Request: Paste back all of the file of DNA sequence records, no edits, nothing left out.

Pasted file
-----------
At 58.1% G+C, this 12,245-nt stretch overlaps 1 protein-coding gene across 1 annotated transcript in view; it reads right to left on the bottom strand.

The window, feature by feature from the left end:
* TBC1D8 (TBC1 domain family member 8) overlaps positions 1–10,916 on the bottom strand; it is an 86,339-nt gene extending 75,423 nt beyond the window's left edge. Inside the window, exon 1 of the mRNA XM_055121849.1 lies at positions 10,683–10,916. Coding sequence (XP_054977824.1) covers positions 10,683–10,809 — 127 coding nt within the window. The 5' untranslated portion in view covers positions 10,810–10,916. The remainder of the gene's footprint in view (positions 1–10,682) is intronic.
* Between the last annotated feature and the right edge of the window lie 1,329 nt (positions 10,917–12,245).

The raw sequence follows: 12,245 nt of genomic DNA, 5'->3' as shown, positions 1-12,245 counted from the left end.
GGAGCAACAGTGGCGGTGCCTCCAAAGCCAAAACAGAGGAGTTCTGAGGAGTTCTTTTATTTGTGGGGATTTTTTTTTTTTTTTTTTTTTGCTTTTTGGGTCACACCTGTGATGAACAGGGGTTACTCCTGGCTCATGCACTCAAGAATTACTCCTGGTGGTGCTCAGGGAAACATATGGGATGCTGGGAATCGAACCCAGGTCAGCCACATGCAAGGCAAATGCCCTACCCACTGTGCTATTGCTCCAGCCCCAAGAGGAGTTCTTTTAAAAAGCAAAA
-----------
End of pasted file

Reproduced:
At 58.1% G+C, this 12,245-nt stretch overlaps 1 protein-coding gene across 1 annotated transcript in view; it reads right to left on the bottom strand.

The window, feature by feature from the left end:
* TBC1D8 (TBC1 domain family member 8) overlaps positions 1–10,916 on the bottom strand; it is an 86,339-nt gene extending 75,423 nt beyond the window's left edge. Inside the window, exon 1 of the mRNA XM_055121849.1 lies at positions 10,683–10,916. Coding sequence (XP_054977824.1) covers positions 10,683–10,809 — 127 coding nt within the window. The 5' untranslated portion in view covers positions 10,810–10,916. The remainder of the gene's footprint in view (positions 1–10,682) is intronic.
* Between the last annotated feature and the right edge of the window lie 1,329 nt (positions 10,917–12,245).

The raw sequence follows: 12,245 nt of genomic DNA, 5'->3' as shown, positions 1-12,245 counted from the left end.
GGAGCAACAGTGGCGGTGCCTCCAAAGCCAAAACAGAGGAGTTCTGAGGAGTTCTTTTATTTGTGGGGATTTTTTTTTTTTTTTTTTTTTGCTTTTTGGGTCACACCTGTGATGAACAGGGGTTACTCCTGGCTCATGCACTCAAGAATTACTCCTGGTGGTGCTCAGGGAAACATATGGGATGCTGGGAATCGAACCCAGGTCAGCCACATGCAAGGCAAATGCCCTACCCACTGTGCTATTGCTCCAGCCCCAAGAGGAGTTCTTTTAAAAAGCAAAA